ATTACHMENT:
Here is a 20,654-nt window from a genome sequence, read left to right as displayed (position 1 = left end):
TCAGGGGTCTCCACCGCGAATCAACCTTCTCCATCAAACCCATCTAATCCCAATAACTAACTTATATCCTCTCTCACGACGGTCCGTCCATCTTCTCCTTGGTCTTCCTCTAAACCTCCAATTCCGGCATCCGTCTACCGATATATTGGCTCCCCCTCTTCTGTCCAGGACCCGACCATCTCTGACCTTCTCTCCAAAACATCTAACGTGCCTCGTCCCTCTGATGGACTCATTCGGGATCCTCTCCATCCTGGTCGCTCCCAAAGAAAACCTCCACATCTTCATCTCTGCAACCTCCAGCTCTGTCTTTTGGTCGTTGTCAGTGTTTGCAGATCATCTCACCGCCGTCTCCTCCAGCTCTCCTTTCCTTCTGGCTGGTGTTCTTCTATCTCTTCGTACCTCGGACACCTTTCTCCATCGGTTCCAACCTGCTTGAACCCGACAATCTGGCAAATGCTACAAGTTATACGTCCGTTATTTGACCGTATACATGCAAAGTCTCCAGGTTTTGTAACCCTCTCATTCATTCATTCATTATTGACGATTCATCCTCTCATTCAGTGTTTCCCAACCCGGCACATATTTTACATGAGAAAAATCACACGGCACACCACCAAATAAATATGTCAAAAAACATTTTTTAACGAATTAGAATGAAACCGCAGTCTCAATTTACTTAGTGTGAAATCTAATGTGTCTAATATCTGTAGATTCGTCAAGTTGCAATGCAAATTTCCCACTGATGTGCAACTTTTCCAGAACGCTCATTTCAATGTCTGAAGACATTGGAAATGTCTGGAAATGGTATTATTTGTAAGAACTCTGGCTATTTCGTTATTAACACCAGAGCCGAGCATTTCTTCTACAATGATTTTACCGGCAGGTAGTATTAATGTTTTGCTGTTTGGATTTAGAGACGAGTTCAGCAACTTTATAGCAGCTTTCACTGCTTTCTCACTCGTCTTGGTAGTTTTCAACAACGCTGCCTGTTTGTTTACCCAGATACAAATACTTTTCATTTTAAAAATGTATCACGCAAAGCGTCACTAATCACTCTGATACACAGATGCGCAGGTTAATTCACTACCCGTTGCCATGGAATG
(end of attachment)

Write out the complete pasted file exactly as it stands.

Here is a 20,654-nt window from a genome sequence, read left to right as displayed (position 1 = left end):
TCAGGGGTCTCCACCGCGAATCAACCTTCTCCATCAAACCCATCTAATCCCAATAACTAACTTATATCCTCTCTCACGACGGTCCGTCCATCTTCTCCTTGGTCTTCCTCTAAACCTCCAATTCCGGCATCCGTCTACCGATATATTGGCTCCCCCTCTTCTGTCCAGGACCCGACCATCTCTGACCTTCTCTCCAAAACATCTAACGTGCCTCGTCCCTCTGATGGACTCATTCGGGATCCTCTCCATCCTGGTCGCTCCCAAAGAAAACCTCCACATCTTCATCTCTGCAACCTCCAGCTCTGTCTTTTGGTCGTTGTCAGTGTTTGCAGATCATCTCACCGCCGTCTCCTCCAGCTCTCCTTTCCTTCTGGCTGGTGTTCTTCTATCTCTTCGTACCTCGGACACCTTTCTCCATCGGTTCCAACCTGCTTGAACCCGACAATCTGGCAAATGCTACAAGTTATACGTCCGTTATTTGACCGTATACATGCAAAGTCTCCAGGTTTTGTAACCCTCTCATTCATTCATTCATTATTGACGATTCATCCTCTCATTCAGTGTTTCCCAACCCGGCACATATTTTACATGAGAAAAATCACACGGCACACCACCAAATAAATATGTCAAAAAACATTTTTTAACGAATTAGAATGAAACCGCAGTCTCAATTTACTTAGTGTGAAATCTAATGTGTCTAATATCTGTAGATTCGTCAAGTTGCAATGCAAATTTCCCACTGATGTGCAACTTTTCCAGAACGCTCATTTCAATGTCTGAAGACATTGGAAATGTCTGGAAATGGTATTATTTGTAAGAACTCTGGCTATTTCGTTATTAACACCAGAGCCGAGCATTTCTTCTACAATGATTTTACCGGCAGGTAGTATTAATGTTTTGCTGTTTGGATTTAGAGACGAGTTCAGCAACTTTATAGCAGCTTTCACTGCTTTCTCACTCGTCTTGGTAGTTTTCAACAACGCTGCCTGTTTGTTTACCCAGATACAAATACTTTTCATTTTAAAAATGTATCACGCAAAGCGTCACTAATCACTCTGATACACAGATGCGCAGGTTAATTCACTACCCGTTGCCATGGAATG